Labour's performance in the election is much poorer than I expected, partly because I didn't see through the faulty opinion polls, as to my knowledge some campaigners on the ground most certainly did; but also because the anti-Scotch vote in England seems to have benefitted the Conservatives (and perhaps UKIP) rather than, as I believed likely, the Labour party. I do not understand the reasons for this, but am willing to grant that it might be that the increasingly collectivist rhetoric produced by the Conservative party (the detoxification strategy) succeeded in offering a guilt-free home to English partriotism. In which case the rebranding must be accounted a partial success.
But the character of Labour's disaster, and it is most certainly that, is not immediately apparent from the seats won, and it is to the number of votes cast, which tells a very different story, that we must turn. The following table lists these figures for 2010 and 2015 and then calculates the difference and the ratio of the two numbers:
Both Conservative and Labour received more votes in 2015 than in 2010, but viewed as a multiple of the number of votes cast in 2010 neither party achieved any dramatic increase in 2015. That said, Labour did receive 740,000 more votes. Clearly, Miliband failed to break through; but there is no case for suggesting that the public turned their back on him, except in Scotland where they clearly did; indeed, when approximate allowance is made for the offsetting effects of the Scottish catastrophe, it would seem that Miliband did in fact mobilise significant numbers of extra votes in England. Doubtless this is what underlay much Labour confidence during the campaign.
More obvious and perhaps still more significant are the collapse of the Liberal Democratic vote (-4m); a surge in the UKIP vote (+3m); and a surge in the Green Vote (+900,000).
The collapse in the Liberal Democratic vote is the most striking of all. Even if we assume that the lost 4 million account for all of the increase in the Conservative, Labour, SNP and Green Party votes, there are still over 1 million missing voters, and I find it difficult to believe that many of these voted UKIP. It would seem that Miliband can reasonably be criticised for not attracting these disillusioned LibDems, indeed for actively repelling them with a harshly European-style ideological socialism, evident more in his tone than the literal sense of his announcements, rather rather than the blander well-wishing variety that is traditional in the United Kingdom and certainly drives the Liberal Democrats.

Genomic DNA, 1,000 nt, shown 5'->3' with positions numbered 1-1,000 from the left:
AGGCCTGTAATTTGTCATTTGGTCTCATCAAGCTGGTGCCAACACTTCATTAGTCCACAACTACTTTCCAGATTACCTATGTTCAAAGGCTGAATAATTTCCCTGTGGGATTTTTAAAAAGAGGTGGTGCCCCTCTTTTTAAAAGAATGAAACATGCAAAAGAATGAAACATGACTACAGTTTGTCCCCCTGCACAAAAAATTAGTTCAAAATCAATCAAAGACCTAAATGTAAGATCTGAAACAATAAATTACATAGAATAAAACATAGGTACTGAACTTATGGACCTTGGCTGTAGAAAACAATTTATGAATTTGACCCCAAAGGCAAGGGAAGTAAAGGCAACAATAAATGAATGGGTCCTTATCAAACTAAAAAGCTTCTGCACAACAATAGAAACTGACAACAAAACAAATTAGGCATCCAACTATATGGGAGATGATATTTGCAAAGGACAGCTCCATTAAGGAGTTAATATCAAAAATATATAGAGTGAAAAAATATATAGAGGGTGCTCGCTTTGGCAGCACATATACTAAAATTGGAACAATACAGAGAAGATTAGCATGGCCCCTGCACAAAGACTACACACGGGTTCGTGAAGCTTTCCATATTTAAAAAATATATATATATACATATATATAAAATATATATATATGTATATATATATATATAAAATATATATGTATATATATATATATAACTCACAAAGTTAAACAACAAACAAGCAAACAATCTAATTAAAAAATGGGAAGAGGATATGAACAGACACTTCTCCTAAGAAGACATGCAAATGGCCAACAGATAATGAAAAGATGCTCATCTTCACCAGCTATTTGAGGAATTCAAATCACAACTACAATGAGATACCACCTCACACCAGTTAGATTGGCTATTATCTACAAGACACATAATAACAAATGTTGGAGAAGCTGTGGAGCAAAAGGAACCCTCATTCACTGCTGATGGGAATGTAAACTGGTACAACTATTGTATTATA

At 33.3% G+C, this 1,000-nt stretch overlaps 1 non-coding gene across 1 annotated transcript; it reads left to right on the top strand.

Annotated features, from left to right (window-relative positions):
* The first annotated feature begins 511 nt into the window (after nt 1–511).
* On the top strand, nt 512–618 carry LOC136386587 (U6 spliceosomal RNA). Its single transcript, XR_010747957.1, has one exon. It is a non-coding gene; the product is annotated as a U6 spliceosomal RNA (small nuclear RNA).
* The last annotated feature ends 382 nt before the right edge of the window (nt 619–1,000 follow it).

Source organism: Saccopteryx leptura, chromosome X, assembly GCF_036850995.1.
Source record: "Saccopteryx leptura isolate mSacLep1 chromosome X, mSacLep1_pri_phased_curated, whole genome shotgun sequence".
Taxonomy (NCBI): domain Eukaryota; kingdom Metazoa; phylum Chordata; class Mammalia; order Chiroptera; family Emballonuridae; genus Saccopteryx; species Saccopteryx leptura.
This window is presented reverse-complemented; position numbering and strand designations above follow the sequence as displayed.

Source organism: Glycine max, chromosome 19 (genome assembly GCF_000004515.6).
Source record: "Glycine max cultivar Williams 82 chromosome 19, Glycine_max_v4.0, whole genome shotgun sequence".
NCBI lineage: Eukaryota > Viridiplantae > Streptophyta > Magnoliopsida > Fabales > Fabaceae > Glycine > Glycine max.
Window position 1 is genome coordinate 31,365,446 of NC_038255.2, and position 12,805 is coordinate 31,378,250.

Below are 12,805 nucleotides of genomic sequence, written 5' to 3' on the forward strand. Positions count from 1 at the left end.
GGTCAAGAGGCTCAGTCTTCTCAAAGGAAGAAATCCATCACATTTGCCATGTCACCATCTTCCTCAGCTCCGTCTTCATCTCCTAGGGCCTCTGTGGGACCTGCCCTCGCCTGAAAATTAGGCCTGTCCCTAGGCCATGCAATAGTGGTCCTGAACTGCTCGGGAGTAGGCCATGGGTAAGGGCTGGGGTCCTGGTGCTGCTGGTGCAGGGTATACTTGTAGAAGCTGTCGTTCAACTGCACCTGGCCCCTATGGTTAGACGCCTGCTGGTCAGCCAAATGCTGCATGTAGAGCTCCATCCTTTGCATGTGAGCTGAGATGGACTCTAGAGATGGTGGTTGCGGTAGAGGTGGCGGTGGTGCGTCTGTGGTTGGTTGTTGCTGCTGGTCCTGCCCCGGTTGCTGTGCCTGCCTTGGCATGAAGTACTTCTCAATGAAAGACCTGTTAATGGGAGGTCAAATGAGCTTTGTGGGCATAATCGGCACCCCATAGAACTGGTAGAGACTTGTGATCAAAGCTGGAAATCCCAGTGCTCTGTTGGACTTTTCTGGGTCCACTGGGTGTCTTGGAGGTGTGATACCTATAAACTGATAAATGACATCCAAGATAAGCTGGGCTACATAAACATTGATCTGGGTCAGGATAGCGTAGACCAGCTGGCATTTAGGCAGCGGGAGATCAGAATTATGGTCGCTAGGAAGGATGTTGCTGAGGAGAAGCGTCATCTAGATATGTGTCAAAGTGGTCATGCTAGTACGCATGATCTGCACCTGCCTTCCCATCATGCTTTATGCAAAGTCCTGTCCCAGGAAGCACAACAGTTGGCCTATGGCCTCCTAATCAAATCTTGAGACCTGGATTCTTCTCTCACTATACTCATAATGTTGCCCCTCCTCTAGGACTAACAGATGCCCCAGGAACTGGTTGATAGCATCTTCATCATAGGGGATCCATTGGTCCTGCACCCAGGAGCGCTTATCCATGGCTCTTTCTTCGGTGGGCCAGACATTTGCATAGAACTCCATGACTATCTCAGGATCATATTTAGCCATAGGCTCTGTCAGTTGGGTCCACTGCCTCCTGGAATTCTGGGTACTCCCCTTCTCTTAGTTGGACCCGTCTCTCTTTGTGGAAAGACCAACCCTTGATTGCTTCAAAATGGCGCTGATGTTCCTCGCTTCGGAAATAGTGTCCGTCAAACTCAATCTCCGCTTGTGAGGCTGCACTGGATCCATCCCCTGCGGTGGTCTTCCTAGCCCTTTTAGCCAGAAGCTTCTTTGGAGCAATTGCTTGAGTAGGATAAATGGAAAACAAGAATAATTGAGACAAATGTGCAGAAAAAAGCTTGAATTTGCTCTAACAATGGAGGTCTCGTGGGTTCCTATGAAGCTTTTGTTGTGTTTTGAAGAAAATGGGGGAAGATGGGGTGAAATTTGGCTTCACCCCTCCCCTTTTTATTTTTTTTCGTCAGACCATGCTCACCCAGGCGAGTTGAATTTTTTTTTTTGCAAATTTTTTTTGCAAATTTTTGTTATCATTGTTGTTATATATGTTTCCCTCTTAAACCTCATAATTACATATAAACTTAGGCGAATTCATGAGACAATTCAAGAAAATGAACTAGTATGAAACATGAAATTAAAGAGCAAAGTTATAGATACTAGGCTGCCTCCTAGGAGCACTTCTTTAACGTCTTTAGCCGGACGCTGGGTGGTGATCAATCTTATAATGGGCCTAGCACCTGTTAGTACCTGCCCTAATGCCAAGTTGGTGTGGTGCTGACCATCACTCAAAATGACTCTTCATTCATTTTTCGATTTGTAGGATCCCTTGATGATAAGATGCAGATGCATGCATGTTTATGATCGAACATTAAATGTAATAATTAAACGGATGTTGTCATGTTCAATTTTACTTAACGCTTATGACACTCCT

The increases in the SNP and the Green votes are of course both important, but I don't think that Labour's managers can actually be blamed for either of these problems. The rise of intense Scottish Nationalism is a phenomenon that no party has succeeded in addressing, and to which there can be no easy answer. Only a vigorous, practically religious, supranational collectivism would have had any chance, but the only version open to any party was the much less potent Unionism against which the SNP is already in successful rebellion. In any case, supranational collectivism is comparatively weak in the face of nationalism since it appeals only to the vanity of the electorate rather than their pride and self-interest.
With regard to the Greens, it is arguable that Miliband could have tried to make his party appear still more concerned about the environment and opposed to economic growth, but only at the risk of looking absurd in the eyes of some its staunchest supporters. In fact, it is notable that climate change has been almost absent from the election campaign, perhaps confirming suspicions that our anxieties are largely centred on the human sphere; "L'enfer, c'est les autres".
Of all the results, though, it is that of UKIP, which has most relevance to an understanding of the significance of this election, and an also to an evaluation of Mr Cameron's performance. About 3.9 million votes were cast for UKIP, equivalent to a striking 1/3 of the total number cast for Mr Cameron's Conservative party. Furthermore, UKIP's number is an increase of nearly 3 million on 2010.
The electoral counterfactual that should be troubling Conservative party strategists is the scenario in which these voters or at least a quarter of them voted for Mr Cameron and delivered an overwhelming victory rather than the slight though welcome because very surprising majority that has made him Prime Minister once more. Nigel Farage's achievement is to have mobilised a larger number of converts than any other party, and to have done so in the teeth of considerable media opposition, and in spite of fairly aggressive Conservative attempts to bag the game that UKIP were stirring up.
The fact that UKIP's astonishing political creativity has been rewarded with only one seat is bound to cause considerable dismay in that party, and could result in this newly assembled and undisciplined cohort disbanding in disgust. But it might equally cause sufficient anger and general embarrassment to increase pressure for major electoral reform. If we divide the number of votes cast by the number of seats, we find that the three largest parties in parliament have votes per seat ratios in the low tens of thousands: SNP, 26,000; Conservative, 34,000; Labour 40,000. By contrast the Green Party's one MP represents over 1 million voters, and UKIP's Mr Carswell must take his seat in the House of Commons knowing that he is the sole voice in that assembly for 3.9 million people. This is not symptomatic of a democracy in sound health.